Interrelations between the properties of impurities and hosts in novel optical materials: fundamental and applied aspects
The project will be focused on complex experimental and theoretical studies of the fundamental and applied aspects of interactions between dopant ions (emitting centres) and crystalline host materials. Several groups of isostructural compounds are selected for this purpose to study effects of cation substitution or solid solution on the electronic and optical properties of the neat and doped materials. The influence of defects or chemical bonds between impurity ions and ligands on the luminescence properties and energy transfer efficiency will be considered. The project’s applied aspects are related to the use of the studied systems in lighting and scintillating devices, whereas the fundamental ones are aimed at identification and explanation of the relations between the optical properties of the studied materials and their structure and chemical composition. As a result, novel optical materials with improved characteristics for lighting and scintillating applications will be proposed.
Principal investigator Prof Mikhail Brik, Laboratory of Physics of Ionic Crystals
Thin-film structures for nanoelectronic applications and functional coatings
The research aims at improving the existing techniques and developing new methods for preparation of high-quality thin-film structures that contain ultrathin solid films and/or nano-clusters and could be applied in (i) capacitor structures of next-generation dynamic random access memories, (ii) resistivity-switching memory structures (memristors), (iii) flash memories, (iv) gate stacks of field effect transistors with novel high-mobility channel materials, (v) spintronic devices and (vi) functional surface coatings such as diffusion barriers, surface-passivating, anticorrosion and biocompatible coatings. Different material technologies, incl. those suitable for preparation of graphene and nanoparticles, will be combined in the research whereas atomic layer deposition that allows atomic-layer level control of material synthesis will be used as the main technique to deposit ultrathin layers of solid-state structures for various applications.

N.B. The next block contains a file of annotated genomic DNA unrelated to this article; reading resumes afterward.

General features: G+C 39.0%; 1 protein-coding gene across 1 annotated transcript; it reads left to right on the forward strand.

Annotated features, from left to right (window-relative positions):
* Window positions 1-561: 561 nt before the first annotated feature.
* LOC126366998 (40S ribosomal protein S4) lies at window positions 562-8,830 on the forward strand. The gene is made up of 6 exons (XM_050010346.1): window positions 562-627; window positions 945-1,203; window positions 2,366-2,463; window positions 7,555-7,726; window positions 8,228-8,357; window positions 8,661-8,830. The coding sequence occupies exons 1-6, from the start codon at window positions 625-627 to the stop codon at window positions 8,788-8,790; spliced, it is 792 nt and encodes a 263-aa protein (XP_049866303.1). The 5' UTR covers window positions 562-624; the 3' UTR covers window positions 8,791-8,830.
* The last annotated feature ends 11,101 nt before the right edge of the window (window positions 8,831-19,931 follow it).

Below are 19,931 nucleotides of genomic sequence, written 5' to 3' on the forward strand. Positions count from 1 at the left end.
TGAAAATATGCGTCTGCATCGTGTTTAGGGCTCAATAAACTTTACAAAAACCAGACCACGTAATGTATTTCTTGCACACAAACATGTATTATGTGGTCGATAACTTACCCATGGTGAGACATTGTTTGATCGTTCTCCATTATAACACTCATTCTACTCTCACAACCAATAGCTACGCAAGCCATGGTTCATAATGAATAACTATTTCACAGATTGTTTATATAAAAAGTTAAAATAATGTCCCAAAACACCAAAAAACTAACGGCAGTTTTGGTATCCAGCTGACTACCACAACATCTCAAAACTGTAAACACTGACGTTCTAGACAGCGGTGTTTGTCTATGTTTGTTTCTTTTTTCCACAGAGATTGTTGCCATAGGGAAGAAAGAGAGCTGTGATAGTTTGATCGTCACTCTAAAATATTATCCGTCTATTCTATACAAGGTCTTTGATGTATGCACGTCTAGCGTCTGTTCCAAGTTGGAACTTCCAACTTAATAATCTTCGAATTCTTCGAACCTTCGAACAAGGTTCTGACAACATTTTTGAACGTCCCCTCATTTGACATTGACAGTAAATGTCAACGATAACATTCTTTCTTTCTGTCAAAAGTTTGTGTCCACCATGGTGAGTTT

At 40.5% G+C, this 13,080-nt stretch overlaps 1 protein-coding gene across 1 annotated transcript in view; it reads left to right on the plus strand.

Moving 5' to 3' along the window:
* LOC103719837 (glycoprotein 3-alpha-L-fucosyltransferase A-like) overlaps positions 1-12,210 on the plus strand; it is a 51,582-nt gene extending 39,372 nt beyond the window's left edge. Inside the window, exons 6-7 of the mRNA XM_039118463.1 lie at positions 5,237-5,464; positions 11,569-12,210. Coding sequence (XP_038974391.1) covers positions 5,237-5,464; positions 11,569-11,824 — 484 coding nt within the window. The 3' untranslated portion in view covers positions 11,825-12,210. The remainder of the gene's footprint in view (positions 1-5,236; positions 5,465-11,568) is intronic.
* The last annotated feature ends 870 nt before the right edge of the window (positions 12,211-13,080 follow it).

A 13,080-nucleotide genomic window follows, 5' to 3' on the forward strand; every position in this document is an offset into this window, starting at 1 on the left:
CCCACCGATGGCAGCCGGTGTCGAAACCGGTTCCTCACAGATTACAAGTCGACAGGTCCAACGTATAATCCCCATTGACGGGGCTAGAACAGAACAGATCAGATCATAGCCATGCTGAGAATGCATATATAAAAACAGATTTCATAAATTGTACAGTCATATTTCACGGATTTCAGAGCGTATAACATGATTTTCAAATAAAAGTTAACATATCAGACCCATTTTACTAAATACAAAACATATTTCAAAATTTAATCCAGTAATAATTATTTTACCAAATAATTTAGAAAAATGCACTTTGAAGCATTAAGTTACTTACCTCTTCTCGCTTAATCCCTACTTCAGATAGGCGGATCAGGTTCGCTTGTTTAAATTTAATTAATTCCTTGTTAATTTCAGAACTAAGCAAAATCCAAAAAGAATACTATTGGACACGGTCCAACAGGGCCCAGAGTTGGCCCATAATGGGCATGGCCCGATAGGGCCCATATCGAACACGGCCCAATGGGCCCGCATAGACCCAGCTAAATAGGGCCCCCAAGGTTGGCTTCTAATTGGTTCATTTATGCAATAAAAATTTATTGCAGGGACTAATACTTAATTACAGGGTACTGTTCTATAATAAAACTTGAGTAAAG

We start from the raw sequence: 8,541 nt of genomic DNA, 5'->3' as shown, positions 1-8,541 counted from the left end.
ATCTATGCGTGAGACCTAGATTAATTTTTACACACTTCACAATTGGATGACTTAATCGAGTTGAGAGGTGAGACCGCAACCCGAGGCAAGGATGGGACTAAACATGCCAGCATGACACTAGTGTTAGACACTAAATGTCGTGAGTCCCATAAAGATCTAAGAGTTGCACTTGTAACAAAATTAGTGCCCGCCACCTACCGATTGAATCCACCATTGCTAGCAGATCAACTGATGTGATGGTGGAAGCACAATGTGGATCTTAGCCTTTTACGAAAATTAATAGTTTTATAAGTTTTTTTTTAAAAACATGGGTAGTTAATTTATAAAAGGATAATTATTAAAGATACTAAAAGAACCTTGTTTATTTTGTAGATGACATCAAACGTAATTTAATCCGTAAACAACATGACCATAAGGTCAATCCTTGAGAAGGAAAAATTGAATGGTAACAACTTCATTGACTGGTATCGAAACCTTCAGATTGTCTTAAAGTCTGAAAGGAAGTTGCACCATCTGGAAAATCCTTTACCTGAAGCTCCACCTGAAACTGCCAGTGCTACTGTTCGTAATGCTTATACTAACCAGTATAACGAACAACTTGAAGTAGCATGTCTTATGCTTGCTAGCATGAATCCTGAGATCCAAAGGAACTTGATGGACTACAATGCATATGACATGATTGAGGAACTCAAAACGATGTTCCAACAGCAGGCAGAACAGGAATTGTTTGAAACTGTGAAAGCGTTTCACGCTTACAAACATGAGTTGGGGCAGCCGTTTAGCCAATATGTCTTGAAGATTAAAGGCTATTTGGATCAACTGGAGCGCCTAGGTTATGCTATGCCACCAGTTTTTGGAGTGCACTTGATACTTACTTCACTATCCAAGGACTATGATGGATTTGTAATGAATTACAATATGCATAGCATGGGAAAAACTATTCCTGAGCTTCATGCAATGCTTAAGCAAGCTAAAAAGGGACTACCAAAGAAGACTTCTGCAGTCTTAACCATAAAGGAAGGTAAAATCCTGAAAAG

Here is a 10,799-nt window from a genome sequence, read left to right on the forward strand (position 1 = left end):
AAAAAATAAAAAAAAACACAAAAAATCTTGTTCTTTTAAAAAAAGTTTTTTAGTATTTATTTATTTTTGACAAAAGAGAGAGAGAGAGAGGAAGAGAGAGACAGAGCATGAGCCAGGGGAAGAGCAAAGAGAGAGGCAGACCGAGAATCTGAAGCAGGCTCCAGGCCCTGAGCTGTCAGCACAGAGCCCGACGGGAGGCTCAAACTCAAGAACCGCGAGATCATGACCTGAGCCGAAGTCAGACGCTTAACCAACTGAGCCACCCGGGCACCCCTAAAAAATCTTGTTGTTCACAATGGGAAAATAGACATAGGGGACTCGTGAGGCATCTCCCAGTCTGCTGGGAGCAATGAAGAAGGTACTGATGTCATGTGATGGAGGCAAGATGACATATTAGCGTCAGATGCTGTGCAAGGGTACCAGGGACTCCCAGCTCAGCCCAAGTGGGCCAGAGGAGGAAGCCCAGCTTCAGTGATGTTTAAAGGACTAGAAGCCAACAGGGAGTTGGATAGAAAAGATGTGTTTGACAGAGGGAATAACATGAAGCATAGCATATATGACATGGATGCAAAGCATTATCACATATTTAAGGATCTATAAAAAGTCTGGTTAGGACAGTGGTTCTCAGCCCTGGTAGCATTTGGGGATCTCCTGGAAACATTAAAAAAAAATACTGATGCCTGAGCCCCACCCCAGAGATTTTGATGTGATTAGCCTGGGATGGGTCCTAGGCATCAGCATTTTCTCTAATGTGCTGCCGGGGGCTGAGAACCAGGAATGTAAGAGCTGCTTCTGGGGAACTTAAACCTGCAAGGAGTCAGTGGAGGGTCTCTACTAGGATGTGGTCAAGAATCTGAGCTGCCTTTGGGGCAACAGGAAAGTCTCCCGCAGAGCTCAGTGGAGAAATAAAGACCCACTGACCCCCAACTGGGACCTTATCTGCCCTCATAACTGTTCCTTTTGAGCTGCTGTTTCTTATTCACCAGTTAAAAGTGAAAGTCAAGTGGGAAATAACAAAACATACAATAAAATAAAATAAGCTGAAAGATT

Principal investigator Prof Väino Sammelselg, Department of Materials Science
Nanomaterials – research and application
The aim of the project is to increase application efficiency of infrastructure developed within Estonian Research Infrastructures Roadmap project „Nanomaterials – research and application“ for co-operative research of project partners in the field of preparation and characterization of nanomaterials in order to improve conditions for high-level research and development and involve more experienced and young researchers to this field, and support knowledge trasfer inside Estonia as well as to Estonia. Within the project, preparation and characterization methods of nanomaterials and nanostructures will be advanced, training of high-level experts will be performed in order to fulfill requirements of Estonian research and development institutions and local high-technology industry, and high-level research service will be provided for infrastructure partners in the field of high-technology materials.
Principal investigator Prof Jaan Aarik, Laboratory of Thin Film Technology
Transformation of electronic excitations into luminescence and radiation defects in wide-gap functional materials